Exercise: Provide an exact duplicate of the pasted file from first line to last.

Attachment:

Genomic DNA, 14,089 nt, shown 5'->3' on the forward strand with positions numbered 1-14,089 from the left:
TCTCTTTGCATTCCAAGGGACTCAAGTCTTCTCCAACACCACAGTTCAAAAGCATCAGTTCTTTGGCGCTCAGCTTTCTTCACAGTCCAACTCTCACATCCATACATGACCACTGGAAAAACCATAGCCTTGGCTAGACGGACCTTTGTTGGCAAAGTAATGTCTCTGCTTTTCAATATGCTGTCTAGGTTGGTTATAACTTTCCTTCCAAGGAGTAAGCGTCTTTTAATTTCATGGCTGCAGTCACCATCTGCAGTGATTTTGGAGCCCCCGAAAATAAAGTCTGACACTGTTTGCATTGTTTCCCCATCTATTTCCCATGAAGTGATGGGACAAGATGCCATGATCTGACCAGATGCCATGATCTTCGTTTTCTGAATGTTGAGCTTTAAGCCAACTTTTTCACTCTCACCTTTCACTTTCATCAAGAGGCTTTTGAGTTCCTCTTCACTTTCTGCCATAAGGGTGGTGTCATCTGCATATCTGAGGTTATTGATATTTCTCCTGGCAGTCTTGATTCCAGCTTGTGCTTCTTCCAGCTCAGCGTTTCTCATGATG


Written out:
Genomic DNA, 14,089 nt, shown 5'->3' on the forward strand with positions numbered 1-14,089 from the left:
TCTCTTTGCATTCCAAGGGACTCAAGTCTTCTCCAACACCACAGTTCAAAAGCATCAGTTCTTTGGCGCTCAGCTTTCTTCACAGTCCAACTCTCACATCCATACATGACCACTGGAAAAACCATAGCCTTGGCTAGACGGACCTTTGTTGGCAAAGTAATGTCTCTGCTTTTCAATATGCTGTCTAGGTTGGTTATAACTTTCCTTCCAAGGAGTAAGCGTCTTTTAATTTCATGGCTGCAGTCACCATCTGCAGTGATTTTGGAGCCCCCGAAAATAAAGTCTGACACTGTTTGCATTGTTTCCCCATCTATTTCCCATGAAGTGATGGGACAAGATGCCATGATCTGACCAGATGCCATGATCTTCGTTTTCTGAATGTTGAGCTTTAAGCCAACTTTTTCACTCTCACCTTTCACTTTCATCAAGAGGCTTTTGAGTTCCTCTTCACTTTCTGCCATAAGGGTGGTGTCATCTGCATATCTGAGGTTATTGATATTTCTCCTGGCAGTCTTGATTCCAGCTTGTGCTTCTTCCAGCTCAGCGTTTCTCATGATG